2004 Annual Spring Meeting

A combined meeting between the Public Companies Committee and Unsecured Trade Creditor Committee was highlighted by a presentation concerning claims-buying and selling. The outstanding panel presenting what was officially entitled "Cutting-edge Business and Legal Issues Concerning Buying and Selling of Trade Receivables and Distressed Non-Public Paper" included Andrew I. Silfen of the Arent Fox Firm, with Matthew A. Gold of Argo Partners undertaking the position of the claims buyer and Joseph E. Myers, CCE of the Clear Thinking Group Inc., relating his experience as a "claim seller."

The presentation was followed by a brief committee meeting. Committee Member Bruce Nathan suggested that the committee renew its efforts to take advantage of a committee listserve for sharing ideas, issues and unpublished opinions. A summary explanation of how to access and utilize the listserve is being reviewed and will be distributed in a few weeks. Co-chairs Doug Fox, Deborah Thorne and Berry Spears are presently discussing the compilation of a committee meeting presentation for the Winter Leadership Conference in December 2004 in Scottsdale, Ariz. Please contact one of them if you have any suggestions.

2002 Winter Leadership Conference

The Committee on Public Companies and Claims Trading of the ABI met at 3:45 p.m. on Dec. 6, 2002, during the 2002 Winter Leadership Conference in Tucson, Ariz. The meeting was co-chaired by Glenn Siegel and Geoffrey Groshong.

The first matter discussed was the status of the Committee's Claims Trading Publication project. Three of the committee's articles are being published in the Winter 2002 edition of the ABI Law Review. Additional articles on claims trading will be published in future editions of the Law Review. The committee's goal, when all the needed articles are completed, is to create a handbook on claims trading for publication. The committee could still use more authors for the claims trading publication project.

Glenn Siegel led a discussion of current developments, in the following areas:

1. Indentures.

A. Rights of Holders Before Default

Allan Lange, et al. v. Citibank N.A., et al., 2002 WL 2005728 (Del. Ch.); In re Allied Riser Communications Corp., 283 B.R. 420. Pierre Foods, news article in The Cincinnati Enquirer by Mike Boyer dated Nov. 19, 2002; article from the Dow Jones Capital Markets Report by Michael C. Barr dated Nov. 20, 2002, and news article in Reuters English News Service by Dena Aubin dated Nov. 21, 2002. Boland v. Indah Kiat Finance (IV) Mauritius Limited, et al., 2002 WL 31393899 (N.Y. 2d).

B. Enforcement of Rights Post-petition

Stratosphere Litigation L.L.C. v. Grand Casinos Inc., 298 F.3d 1137.

C. Trustee Liability

LNC Investments Inc., et al. v. National Westminster Bank N.J., et al., 2002 WL 31318026 (2nd Cir. (N.Y.)); Bluebird Partners L.P. v. First Fidelity Bank N.A., et al., 746 N.Y. 2d 475.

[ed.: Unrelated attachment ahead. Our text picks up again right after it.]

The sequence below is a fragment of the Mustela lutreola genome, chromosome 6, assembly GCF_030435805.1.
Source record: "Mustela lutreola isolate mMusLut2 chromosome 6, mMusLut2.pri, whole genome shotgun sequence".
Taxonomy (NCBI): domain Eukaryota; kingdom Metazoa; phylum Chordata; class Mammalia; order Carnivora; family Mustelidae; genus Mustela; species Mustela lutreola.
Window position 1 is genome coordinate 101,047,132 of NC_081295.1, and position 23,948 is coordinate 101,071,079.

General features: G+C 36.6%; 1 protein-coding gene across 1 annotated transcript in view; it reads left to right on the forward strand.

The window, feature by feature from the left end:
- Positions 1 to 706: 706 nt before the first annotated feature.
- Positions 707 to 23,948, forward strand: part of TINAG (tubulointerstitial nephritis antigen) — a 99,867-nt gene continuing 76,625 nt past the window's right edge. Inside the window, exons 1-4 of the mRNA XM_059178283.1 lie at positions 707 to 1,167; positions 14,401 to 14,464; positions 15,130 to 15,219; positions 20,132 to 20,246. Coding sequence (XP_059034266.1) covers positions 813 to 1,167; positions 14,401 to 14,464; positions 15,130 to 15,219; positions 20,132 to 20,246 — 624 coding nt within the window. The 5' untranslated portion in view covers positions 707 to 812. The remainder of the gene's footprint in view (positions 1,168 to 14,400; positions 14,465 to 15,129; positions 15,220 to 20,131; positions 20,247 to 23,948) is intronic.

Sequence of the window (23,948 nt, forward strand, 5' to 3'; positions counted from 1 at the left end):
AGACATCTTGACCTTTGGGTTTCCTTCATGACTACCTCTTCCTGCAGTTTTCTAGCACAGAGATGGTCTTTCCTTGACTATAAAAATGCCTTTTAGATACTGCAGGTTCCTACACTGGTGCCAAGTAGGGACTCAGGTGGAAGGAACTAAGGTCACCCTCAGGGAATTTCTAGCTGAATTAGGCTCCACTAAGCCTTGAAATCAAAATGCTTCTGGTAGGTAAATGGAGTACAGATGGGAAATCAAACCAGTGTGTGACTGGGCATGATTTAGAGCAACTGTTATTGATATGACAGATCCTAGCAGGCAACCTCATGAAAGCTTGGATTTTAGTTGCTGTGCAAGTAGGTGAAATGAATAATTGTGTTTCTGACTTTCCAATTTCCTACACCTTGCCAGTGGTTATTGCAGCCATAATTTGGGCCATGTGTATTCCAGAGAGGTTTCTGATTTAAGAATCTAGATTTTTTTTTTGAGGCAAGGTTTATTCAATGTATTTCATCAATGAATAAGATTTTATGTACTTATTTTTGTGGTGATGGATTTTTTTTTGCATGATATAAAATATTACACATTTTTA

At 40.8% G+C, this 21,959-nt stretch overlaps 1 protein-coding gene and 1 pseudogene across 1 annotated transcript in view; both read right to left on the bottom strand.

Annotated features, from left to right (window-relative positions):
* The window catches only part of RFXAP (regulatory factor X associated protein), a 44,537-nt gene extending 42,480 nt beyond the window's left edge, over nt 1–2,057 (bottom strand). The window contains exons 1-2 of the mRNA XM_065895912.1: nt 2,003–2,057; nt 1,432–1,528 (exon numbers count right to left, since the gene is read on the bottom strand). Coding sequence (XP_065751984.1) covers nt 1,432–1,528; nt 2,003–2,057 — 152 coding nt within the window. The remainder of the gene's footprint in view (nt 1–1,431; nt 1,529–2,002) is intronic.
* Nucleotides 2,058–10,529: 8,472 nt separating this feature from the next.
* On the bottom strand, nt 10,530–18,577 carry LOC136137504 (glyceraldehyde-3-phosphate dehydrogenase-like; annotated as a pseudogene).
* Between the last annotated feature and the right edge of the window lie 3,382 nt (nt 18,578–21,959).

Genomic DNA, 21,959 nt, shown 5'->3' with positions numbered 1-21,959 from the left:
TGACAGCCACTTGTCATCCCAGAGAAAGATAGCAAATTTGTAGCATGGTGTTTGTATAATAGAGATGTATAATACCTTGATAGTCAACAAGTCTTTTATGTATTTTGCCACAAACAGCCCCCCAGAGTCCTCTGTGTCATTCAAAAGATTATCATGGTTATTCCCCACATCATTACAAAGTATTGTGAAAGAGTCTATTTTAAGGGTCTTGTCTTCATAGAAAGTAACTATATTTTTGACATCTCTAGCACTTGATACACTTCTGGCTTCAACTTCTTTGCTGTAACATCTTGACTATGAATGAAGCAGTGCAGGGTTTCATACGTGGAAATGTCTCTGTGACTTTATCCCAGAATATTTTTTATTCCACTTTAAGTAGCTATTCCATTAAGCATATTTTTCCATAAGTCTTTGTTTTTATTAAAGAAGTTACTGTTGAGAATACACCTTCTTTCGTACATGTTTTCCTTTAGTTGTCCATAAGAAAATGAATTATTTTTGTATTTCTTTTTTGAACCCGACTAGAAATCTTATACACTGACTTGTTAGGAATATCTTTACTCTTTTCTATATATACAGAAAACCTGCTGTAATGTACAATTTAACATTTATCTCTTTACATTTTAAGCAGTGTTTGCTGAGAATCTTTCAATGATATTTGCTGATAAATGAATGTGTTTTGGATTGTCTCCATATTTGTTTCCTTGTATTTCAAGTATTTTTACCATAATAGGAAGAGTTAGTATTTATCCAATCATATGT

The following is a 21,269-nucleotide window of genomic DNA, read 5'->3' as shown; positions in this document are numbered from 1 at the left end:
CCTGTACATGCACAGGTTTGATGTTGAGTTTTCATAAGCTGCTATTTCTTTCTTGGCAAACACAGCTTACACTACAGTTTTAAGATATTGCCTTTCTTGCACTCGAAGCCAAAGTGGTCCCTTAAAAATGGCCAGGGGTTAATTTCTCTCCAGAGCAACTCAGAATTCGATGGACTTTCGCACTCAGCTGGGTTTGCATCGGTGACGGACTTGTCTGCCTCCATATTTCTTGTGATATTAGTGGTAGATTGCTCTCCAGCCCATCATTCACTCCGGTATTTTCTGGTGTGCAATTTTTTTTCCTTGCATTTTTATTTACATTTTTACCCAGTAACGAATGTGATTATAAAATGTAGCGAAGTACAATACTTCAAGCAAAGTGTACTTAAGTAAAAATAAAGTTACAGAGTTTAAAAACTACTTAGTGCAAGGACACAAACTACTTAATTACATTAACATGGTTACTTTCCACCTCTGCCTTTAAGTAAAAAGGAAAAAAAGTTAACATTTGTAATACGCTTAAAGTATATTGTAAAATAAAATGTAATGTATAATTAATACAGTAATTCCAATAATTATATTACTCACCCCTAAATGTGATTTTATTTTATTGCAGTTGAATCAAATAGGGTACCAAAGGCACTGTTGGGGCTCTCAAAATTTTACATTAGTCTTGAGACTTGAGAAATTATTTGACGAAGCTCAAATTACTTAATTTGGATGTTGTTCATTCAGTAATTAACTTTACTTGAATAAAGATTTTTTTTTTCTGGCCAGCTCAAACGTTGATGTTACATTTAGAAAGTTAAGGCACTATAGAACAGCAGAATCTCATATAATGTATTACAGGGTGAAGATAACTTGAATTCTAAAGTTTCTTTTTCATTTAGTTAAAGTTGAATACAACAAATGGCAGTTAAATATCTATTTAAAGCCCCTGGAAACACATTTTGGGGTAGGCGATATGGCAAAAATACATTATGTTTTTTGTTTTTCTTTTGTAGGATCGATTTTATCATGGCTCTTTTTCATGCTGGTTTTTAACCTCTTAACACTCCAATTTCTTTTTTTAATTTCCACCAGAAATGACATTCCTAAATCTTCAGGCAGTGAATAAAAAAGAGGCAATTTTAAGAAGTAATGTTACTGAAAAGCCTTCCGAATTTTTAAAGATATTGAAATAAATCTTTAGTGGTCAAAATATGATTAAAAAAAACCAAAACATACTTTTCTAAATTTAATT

D. Voting Rights of Holders

In re Shilo Inn, 2002 WL 31481078 (Mass. Super.).

E. Subordination

Bergson Ice Cream and Food Shops Inc. v. Newberg LP, et al., 183 Or. App. 116, 50 P.3d 1282; SFB Corp. v. Cambridge Automatic Inc., 2002 WL 31481078 (Mass. Super.).

2. Deepening Insolvency.

A. Article in Boston Business Journal for Nov. 15, 2002, by Andrew Z. Schwartz and Jessica M. Silbey: Deepening-insolvency theory is attractive, but no panacea.

B. James W. Schacht vs. Isadore Brown, et al., 711 F.2d 1343.

C. In re Hechinger Investment Co. of Delaware, 280 B.R. 90.

3. Trading restrictions on bank debt.

A. Article from IINews Website, Loan Market Watch, dated June 23, 2002, by Molly Jackson Sell: "Icahn Fires Bank at XO Bank Group Over New Amendment;" Fidelity Summer Street Trust, et al. v. Toronto Dominion Group, et al., 2002 WL 1858763.

4. Rights of Committees to Bring Avoidance Actions

A. In re Cybergenics, 2002 WL 31554591 and 304 F.3d 316.

B. In re Housecraft Industries, 310 F.3d 64.

C. In re Trism Inc., 282 B.R. 662

5. Plan Confirmation:

A. Lock-Ups

In re Stations Holding Company Inc. in the U.S. Bankruptcy Court for the District of Delaware, bankruptcy case number 02-10882 (MFW): transcript of omnibus hearing held on Sept. 25, 2002, at 1:13 p.m.

B. Confirmation Issues

In re XO Communications Inc. in the U.S. Bankruptcy Court for the Southern District of New York, bankruptcy case number 02-12947: Statement of the Official Committee of Unsecured Creditors Regarding Confirmation of the Third Amended Plan of Reorganization for XO Communications Inc., Objection of Wells Fargo Bank Minnesota N.A., as Successor Indenture Trustee, to Debtor's Third Amended Plan of Reorganization and to Motion for Approval of Shareholder Litigation Settlement, Limited Objection of Franklin Mutual Advisers LLC to Confirmation of the Third Amended Plan of Reorganization for XO Communications Inc., Memorandum of Law in Support of Confirmation of Debtor's Third Amended Plan of Reorganization as It Relates to the Stand-Alone Plan and Response to Objections to Confirmation, and Order Confirming Third Amended Plan of Reorganization.

C. Relitigation and Effect of Confirmation